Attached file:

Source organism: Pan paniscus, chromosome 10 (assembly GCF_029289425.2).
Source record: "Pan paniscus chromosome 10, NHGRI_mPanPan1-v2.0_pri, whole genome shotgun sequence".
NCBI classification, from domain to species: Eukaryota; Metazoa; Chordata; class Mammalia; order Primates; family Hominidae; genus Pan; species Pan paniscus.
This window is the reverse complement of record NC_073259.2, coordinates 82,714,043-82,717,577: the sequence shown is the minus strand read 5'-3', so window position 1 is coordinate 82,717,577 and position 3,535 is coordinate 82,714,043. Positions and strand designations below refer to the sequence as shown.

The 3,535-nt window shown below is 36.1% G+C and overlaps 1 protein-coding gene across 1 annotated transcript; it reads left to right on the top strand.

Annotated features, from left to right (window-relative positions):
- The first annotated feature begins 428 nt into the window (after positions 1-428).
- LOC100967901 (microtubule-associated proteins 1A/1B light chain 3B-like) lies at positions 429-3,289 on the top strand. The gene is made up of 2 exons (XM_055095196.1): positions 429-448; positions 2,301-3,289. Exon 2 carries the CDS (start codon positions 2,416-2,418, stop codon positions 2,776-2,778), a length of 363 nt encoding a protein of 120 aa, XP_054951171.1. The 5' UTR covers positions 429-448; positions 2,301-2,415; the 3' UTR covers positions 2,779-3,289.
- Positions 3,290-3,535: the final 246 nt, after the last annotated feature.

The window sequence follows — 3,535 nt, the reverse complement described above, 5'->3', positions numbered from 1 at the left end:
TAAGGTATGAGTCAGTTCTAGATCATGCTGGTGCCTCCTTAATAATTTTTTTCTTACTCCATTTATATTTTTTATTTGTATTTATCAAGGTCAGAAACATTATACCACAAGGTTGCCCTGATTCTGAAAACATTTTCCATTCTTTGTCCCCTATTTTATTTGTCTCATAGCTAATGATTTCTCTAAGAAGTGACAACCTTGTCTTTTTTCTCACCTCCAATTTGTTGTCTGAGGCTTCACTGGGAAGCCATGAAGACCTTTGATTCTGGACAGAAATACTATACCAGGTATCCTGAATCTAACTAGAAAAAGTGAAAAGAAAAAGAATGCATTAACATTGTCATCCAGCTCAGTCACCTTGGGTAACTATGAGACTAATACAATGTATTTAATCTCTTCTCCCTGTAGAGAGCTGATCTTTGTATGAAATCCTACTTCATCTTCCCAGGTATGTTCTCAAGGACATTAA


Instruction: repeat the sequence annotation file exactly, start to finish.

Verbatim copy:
Source organism: Pan paniscus, chromosome 10 (assembly GCF_029289425.2).
Source record: "Pan paniscus chromosome 10, NHGRI_mPanPan1-v2.0_pri, whole genome shotgun sequence".
NCBI classification, from domain to species: Eukaryota; Metazoa; Chordata; class Mammalia; order Primates; family Hominidae; genus Pan; species Pan paniscus.
This window is the reverse complement of record NC_073259.2, coordinates 82,714,043-82,717,577: the sequence shown is the minus strand read 5'-3', so window position 1 is coordinate 82,717,577 and position 3,535 is coordinate 82,714,043. Positions and strand designations below refer to the sequence as shown.

The 3,535-nt window shown below is 36.1% G+C and overlaps 1 protein-coding gene across 1 annotated transcript; it reads left to right on the top strand.

Annotated features, from left to right (window-relative positions):
- The first annotated feature begins 428 nt into the window (after positions 1-428).
- LOC100967901 (microtubule-associated proteins 1A/1B light chain 3B-like) lies at positions 429-3,289 on the top strand. The gene is made up of 2 exons (XM_055095196.1): positions 429-448; positions 2,301-3,289. Exon 2 carries the CDS (start codon positions 2,416-2,418, stop codon positions 2,776-2,778), a length of 363 nt encoding a protein of 120 aa, XP_054951171.1. The 5' UTR covers positions 429-448; positions 2,301-2,415; the 3' UTR covers positions 2,779-3,289.
- Positions 3,290-3,535: the final 246 nt, after the last annotated feature.

The window sequence follows — 3,535 nt, the reverse complement described above, 5'->3', positions numbered from 1 at the left end:
TAAGGTATGAGTCAGTTCTAGATCATGCTGGTGCCTCCTTAATAATTTTTTTCTTACTCCATTTATATTTTTTATTTGTATTTATCAAGGTCAGAAACATTATACCACAAGGTTGCCCTGATTCTGAAAACATTTTCCATTCTTTGTCCCCTATTTTATTTGTCTCATAGCTAATGATTTCTCTAAGAAGTGACAACCTTGTCTTTTTTCTCACCTCCAATTTGTTGTCTGAGGCTTCACTGGGAAGCCATGAAGACCTTTGATTCTGGACAGAAATACTATACCAGGTATCCTGAATCTAACTAGAAAAAGTGAAAAGAAAAAGAATGCATTAACATTGTCATCCAGCTCAGTCACCTTGGGTAACTATGAGACTAATACAATGTATTTAATCTCTTCTCCCTGTAGAGAGCTGATCTTTGTATGAAATCCTACTTCATCTTCCCAGGTATGTTCTCAAGGACATTAA